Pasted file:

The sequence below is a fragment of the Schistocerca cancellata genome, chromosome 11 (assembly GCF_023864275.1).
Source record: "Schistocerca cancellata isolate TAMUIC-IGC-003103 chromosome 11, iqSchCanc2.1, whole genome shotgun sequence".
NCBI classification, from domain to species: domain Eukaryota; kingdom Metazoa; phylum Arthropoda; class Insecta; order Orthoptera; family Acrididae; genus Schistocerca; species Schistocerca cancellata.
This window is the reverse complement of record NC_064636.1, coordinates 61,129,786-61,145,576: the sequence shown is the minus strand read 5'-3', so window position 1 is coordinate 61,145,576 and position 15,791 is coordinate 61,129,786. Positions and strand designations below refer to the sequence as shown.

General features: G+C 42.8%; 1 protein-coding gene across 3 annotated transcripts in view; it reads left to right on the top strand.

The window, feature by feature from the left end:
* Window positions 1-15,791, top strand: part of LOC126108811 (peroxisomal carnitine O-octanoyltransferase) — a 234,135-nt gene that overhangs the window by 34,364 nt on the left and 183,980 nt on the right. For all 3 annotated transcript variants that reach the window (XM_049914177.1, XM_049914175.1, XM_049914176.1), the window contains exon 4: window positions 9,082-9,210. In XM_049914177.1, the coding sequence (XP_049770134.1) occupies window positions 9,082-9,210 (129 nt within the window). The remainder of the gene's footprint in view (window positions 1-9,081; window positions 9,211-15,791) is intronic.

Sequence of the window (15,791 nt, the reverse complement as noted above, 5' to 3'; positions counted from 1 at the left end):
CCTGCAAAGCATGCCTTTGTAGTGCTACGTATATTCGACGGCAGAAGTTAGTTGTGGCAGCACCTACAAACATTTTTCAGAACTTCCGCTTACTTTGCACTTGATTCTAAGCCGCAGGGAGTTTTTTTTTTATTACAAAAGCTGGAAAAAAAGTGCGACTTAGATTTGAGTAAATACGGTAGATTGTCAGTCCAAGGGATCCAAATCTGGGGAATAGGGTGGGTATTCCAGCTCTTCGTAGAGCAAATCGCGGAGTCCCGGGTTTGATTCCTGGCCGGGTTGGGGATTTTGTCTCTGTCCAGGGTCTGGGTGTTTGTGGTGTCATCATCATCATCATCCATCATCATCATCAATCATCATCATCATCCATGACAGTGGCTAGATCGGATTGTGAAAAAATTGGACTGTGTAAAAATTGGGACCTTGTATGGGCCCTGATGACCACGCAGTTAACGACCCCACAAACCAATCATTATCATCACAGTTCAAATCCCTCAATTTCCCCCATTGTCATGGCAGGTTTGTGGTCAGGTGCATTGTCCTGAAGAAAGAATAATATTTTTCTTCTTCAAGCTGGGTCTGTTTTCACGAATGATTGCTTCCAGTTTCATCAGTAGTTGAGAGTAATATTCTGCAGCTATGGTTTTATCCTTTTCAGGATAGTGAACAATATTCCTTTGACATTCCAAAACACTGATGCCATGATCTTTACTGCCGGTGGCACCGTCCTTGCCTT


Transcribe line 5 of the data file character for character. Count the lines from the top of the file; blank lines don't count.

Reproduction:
General features: G+C 42.8%; 1 protein-coding gene across 3 annotated transcripts in view; it reads left to right on the top strand.